Judges Score: 30/30
Terrell Owens and Cheryl Burke with Kelly Monaco
Rumba, “Slow Hands” by Niall Horan
The trio round is known for its entertainment value, showing off the pro dancers’ creativity and the many, many “threesome” innuendos. The first trio dance of season 25 goes way past innuendo. Kelly Monaco, the OG Mirrorball champ, returns to heat things up with Terrell and Cheryl. There’s lots of rubbing and grabbing and Kelly promises to go on a date with Terrell if they get three 10s. The judges felt the chemistry, but there wasn’t really enough rumba to make this a knockout. Suffice it to say, the judges do not help a dude out and give T.O. some 10s for his date — but the boys of the troupe do. Will Terrell and Kelly find love on the dance floor?
Judges’ Score: 24/30
Drew Scott and Emma Slater with Rashad Jennings
Cha Cha, “Get Up Offa That Thing” by James Brown
The reigning champ is back in the ballroom! Let’s be honest, Drew is a little bit of a third wheel in this trio. Drew, Emma, and Rashad are dancing a cha cha to a James Brown song that is full of style and swag, which is very much in Rashad’s wheelhouse and not in Drew’s. Drew does his best to keep up, but this is RASHAD AND EMMA. Carrie Ann tells Drew that she can see dancing with Rashad made him up his game. Bruno liked it as well, even if Drew looked a little off during the cha cha sections (stick to disco, I guess?). Len loved the choreography but found Drew stiff next to his teammates. It’s a good effort, but I’m going to go watch some old videos of Emma and Rashad from last season. Okay, baiii.
Judges’ Score: 25/30
Victoria Arlen and Val Chmerkovskiy with Laurie Hernandez
Jive, “Magic” by B.o.B. (feat. Rivers Cuomo)
Could Laurie Hernandez and Victoria Arlen be any cuter together? They talk about what color their lightsabers would be. THEIR LIGHTSABERS. Laurie, not surprisingly, infuses Victoria and Val’s rehearsals with a ton of sunny energy that they hope carries into their jive. The story of their routine is so sweet: We go back to the moment Laurie and Val won, and they pass on their “magic” to Victoria. Unfortunately, due to Victoria’s injuries, her flicks and kicks are nowhere near as sharp as they need to be. She’s missing the precision the jive calls for. Like with Rashad and Drew, Laurie is the real standout in this routine, when it should be Victoria. What were people expecting by bringing back former champs?
Judges’ Score: 24/30
Lindsey Stirling and Mark Ballas with Kristi Yamaguchi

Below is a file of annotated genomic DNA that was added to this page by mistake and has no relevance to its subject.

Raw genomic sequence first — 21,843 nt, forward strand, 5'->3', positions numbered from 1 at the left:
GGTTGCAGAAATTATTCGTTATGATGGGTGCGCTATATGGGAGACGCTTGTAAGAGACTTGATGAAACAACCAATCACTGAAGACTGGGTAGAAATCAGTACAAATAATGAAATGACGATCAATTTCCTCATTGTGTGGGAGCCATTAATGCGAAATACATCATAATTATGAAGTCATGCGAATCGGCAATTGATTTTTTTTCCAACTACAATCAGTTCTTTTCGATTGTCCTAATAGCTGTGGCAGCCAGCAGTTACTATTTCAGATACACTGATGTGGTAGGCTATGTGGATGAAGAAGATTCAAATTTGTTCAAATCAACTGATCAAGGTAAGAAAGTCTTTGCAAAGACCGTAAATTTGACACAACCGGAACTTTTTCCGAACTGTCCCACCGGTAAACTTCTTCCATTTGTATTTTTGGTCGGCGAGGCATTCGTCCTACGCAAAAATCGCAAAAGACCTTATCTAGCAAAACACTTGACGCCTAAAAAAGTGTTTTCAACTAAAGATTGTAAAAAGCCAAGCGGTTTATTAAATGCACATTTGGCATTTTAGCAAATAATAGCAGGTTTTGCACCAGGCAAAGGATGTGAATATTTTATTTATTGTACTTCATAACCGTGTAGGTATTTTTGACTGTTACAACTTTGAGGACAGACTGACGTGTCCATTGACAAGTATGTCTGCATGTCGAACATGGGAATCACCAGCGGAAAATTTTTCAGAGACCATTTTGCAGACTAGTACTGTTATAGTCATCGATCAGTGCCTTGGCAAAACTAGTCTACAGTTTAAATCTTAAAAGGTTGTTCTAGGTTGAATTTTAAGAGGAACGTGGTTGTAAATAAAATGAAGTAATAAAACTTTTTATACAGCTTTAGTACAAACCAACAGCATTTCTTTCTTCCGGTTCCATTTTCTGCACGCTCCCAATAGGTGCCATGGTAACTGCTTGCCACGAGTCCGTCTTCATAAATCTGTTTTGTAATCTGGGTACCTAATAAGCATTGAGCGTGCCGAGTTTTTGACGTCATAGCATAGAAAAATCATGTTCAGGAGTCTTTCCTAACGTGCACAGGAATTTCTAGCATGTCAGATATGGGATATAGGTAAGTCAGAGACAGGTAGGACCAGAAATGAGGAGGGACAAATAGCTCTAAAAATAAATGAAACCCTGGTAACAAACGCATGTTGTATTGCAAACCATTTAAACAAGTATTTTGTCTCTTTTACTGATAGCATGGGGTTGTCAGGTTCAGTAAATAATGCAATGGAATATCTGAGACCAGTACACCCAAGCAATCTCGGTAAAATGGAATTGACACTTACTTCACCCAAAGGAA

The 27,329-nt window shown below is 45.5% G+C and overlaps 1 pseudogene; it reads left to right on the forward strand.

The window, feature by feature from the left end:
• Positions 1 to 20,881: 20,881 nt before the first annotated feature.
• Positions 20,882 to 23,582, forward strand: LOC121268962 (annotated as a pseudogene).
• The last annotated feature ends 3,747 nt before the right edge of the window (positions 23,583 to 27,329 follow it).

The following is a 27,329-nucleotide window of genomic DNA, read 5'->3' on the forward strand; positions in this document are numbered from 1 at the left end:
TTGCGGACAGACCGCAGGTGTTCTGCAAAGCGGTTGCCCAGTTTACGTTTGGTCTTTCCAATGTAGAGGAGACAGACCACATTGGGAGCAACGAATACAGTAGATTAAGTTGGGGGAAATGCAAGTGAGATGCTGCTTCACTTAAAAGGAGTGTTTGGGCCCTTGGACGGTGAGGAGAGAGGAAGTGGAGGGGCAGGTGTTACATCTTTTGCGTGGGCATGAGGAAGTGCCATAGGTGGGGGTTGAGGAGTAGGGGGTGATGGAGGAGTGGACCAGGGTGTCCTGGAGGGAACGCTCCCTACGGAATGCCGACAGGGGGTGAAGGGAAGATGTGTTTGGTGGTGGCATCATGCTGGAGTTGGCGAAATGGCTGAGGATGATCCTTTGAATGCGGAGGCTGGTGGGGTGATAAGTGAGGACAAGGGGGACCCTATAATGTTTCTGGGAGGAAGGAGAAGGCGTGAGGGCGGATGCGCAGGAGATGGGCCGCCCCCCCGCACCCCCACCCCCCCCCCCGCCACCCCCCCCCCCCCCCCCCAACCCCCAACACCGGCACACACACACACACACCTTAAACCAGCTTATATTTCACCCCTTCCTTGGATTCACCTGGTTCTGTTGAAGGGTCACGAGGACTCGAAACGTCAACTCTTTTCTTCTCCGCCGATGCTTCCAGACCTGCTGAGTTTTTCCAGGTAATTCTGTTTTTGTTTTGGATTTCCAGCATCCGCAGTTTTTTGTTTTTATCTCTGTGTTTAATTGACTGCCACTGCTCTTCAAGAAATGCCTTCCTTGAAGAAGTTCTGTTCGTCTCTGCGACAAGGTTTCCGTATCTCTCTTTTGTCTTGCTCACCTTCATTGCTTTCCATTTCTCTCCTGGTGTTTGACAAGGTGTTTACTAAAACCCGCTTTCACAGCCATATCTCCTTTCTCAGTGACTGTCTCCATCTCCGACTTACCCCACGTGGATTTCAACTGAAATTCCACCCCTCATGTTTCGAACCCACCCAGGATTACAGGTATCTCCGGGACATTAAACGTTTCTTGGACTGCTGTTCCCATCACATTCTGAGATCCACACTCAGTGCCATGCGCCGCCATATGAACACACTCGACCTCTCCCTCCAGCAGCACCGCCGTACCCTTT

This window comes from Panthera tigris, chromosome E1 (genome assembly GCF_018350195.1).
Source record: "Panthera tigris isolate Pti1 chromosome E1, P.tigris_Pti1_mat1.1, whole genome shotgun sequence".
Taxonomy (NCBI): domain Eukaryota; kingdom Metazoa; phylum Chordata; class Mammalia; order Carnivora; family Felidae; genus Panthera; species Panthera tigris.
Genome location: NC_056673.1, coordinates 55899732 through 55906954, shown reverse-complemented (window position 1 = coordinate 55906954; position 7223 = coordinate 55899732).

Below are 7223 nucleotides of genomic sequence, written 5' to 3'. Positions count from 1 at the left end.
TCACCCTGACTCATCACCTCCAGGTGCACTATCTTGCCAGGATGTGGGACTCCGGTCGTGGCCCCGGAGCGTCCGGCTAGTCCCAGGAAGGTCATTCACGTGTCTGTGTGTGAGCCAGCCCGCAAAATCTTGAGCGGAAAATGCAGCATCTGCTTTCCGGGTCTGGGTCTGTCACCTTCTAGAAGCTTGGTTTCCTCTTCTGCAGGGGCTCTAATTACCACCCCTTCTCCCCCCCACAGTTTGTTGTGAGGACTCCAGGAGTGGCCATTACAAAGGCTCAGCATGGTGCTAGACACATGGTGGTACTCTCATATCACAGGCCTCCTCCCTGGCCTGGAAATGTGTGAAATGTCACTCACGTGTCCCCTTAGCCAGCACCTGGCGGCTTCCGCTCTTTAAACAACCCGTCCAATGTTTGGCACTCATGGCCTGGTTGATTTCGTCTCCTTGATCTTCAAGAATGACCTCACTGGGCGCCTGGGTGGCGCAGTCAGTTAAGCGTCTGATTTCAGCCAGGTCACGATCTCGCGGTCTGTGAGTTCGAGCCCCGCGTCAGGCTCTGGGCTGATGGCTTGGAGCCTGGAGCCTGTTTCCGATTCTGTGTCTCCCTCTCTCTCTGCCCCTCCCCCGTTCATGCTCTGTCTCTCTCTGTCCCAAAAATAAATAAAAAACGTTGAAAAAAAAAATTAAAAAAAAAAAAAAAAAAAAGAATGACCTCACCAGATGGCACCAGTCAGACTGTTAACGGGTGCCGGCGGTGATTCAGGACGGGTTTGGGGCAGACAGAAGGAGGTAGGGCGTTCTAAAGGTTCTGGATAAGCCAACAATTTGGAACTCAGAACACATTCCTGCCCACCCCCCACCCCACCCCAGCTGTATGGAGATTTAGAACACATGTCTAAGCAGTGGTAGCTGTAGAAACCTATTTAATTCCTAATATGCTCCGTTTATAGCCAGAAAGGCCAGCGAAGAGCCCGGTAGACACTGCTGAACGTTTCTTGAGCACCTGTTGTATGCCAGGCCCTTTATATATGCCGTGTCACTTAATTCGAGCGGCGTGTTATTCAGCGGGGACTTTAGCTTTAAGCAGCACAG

Jazz, “Let’s Face the Music and Dance” by Seth McFarlane
Queen Kristi Yamaguchi is back to lift our spirits after nine years away from the DWTS ballroom. Seriously, season 6 was nine years ago. We have dedicated too much time to televised ballroom dancing (or not enough?). These days, Mark Ballas is a little calmer, but still makes the same silly “I have an idea!” face. Some things never change. That includes how fun it is to watch Kristi and Mark dance together. This trio performs an Old Hollywood-glam jazz routine that is as cute as it is clever. As Carrie Ann points out, Kristi was known for dancing clean, pristine routines, and this one is no different. One does not need to dress up as a sexy lion in order to perform such creative choreography so fabulously.
Judges’ Score: 28/30
Frankie Muniz and Witney Carson with Alfonso Ribeiro
Jive, “Good Place” by Leo Soul
What starts out as dance rehearsal with a former champ turns into life coaching from Alfonso Ribeiro. Free of charge! Alfonso wants Frankie to be more confident. Frankie is a contender and he needs to acknowledge that. From my seat, it seems like Frankie is 20 times more confident in this performance than in his earlier waltz, but Carrie Ann calls him out for looking intimidated and missing some of his marks. The whole jive routine is so stinkin’ fun though — right down to the playful choreography with “The Carlton.” You knew there’d be some Carlton. The critiques, too, turn into life coaching for Frankie. Like Alfonso, Len is over the self-doubt. We’re all rooting for you, Frankie Muniz!
Judges’ Score: 27/30
Jordan Fisher and Lindsay Arnold with Corbin Bleu
Salsa, “Que Viva La Vida” by Wisin
Can Corbin Bleu stay forever? Oh, Corbin. I really liked Amber Riley, too, but you probably should’ve won your season. No matter — the runner-up has pressed on. Now he’s back to remind us of what we’ve been missing and also immediately enter into an epic bromance with Jordan. They have some startling similarities in their personalities, looks, and careers, and Lindsay uses it to her advantage when choreographing this salsa. Tom tells the boys that they look like “two bookends dancing”; that’s how insanely in sync they are. Carrie Ann loves how both guys learned from one another and improved because of it. Bruno tells them it was like watching two bodies but one soul dance. That’s basically the definition of bromance.
Judges’ Score: 30/30
Although it was great to see some familiar faces take a turn on the dance floor, I’m still lukewarm on this revamped version of the trio dances. There’s no time to iron out my complicated trio round feelings though, because it’s time to send someone home.
There are two couples in jeopardy: Terrell and Cheryl and Frankie and Witney (WHAT?). The couple going home just shy of the semi-finals is…Terrell and Cheryl. Now Kelly Monaco definitely has to go on that date with him, right?